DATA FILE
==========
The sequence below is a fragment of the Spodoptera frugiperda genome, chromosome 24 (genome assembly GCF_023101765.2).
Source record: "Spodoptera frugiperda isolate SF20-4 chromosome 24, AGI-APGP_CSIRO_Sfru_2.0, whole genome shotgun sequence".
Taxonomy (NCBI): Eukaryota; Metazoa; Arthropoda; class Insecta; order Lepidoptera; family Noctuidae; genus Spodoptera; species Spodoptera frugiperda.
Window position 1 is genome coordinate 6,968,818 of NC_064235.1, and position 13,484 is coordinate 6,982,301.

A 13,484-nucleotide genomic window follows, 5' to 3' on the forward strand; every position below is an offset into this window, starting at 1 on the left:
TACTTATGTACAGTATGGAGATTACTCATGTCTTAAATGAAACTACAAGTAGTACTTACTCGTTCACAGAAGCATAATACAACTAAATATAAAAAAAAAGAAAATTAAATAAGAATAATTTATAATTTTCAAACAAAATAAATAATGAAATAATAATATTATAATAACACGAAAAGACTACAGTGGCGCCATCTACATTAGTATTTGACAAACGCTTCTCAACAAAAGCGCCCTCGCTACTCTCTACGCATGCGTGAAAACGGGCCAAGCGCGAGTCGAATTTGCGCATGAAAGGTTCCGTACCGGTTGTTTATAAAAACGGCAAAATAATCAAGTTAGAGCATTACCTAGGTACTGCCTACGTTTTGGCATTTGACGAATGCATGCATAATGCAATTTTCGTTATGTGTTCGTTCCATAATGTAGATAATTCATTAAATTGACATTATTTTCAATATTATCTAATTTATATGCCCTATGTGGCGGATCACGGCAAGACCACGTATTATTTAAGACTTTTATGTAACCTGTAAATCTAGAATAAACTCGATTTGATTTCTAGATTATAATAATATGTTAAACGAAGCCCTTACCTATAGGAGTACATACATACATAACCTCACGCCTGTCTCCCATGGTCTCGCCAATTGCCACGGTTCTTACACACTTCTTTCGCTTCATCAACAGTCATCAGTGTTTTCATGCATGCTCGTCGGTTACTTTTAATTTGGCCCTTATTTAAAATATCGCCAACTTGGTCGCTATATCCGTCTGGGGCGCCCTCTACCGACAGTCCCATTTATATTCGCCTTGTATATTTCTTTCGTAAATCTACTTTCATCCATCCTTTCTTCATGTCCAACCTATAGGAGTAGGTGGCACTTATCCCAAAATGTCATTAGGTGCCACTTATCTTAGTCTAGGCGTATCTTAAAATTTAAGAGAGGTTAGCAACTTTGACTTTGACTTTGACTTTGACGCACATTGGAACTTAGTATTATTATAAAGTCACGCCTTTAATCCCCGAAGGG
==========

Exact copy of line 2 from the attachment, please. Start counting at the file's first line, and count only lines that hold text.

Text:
Source record: "Spodoptera frugiperda isolate SF20-4 chromosome 24, AGI-APGP_CSIRO_Sfru_2.0, whole genome shotgun sequence".